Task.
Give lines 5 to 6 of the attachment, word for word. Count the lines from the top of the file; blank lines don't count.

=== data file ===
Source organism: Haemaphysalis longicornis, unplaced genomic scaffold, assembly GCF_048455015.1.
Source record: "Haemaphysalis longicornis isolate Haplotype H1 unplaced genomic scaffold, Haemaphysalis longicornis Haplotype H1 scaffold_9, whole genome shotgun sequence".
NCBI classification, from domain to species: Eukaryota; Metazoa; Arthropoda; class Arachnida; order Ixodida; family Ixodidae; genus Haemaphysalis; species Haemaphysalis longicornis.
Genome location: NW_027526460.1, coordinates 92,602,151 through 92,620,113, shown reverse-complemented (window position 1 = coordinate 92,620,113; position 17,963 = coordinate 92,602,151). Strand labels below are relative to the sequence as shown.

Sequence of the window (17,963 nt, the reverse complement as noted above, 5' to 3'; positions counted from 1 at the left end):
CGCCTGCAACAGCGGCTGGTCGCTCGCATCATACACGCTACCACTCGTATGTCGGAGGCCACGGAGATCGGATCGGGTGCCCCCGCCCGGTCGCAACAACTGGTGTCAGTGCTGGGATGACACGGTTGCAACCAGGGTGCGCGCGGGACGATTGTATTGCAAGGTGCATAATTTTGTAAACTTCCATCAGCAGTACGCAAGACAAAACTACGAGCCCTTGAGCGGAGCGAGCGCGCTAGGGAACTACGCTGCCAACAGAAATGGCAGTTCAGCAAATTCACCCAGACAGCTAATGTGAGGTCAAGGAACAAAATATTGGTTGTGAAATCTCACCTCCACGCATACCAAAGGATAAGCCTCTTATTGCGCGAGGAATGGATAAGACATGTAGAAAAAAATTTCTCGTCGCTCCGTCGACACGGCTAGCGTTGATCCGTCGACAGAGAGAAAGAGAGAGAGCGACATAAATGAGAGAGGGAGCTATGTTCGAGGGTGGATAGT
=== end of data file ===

Sequence of the window (17,963 nt, the reverse complement as noted above, 5' to 3'; positions counted from 1 at the left end):
CGCCTGCAACAGCGGCTGGTCGCTCGCATCATACACGCTACCACTCGTATGTCGGAGGCCACGGAGATCGGATCGGGTGCCCCCGCCCGGTCGCAACAACTGGTGTCAGTGCTGGGATGACACGGTTGCAACCAGGGTGCGCGCGGGACGATTGTATTGCAAGGTGCATAATTTTGTAAACTTCCATCAGCAGTACGCAAGACAAAACTACGAGCCCTTGAGCGGAGCGAGCGCGCTAGGGAACTACGCTGCCAACAGAAATGGCAGTTCAGCAAATTCACCCAGACAGCTAATGTGAGGTCAAGGAACAAAATATTGGTTGTGAAATCTCACCTCCACGCATACCAAAGGATAAGCCTCTTATTGCGCGAGGAATGGATAAGACATGTAGAAAAAAATTTCTCGTCGCTCCGTCGACACGGCTAGCGTTGATCCGTCGACAGAGAGAAAGAGAGAGAGCGACATAAATGAGAGAGGGAGCTATGTTCGAGGGTGGATAGT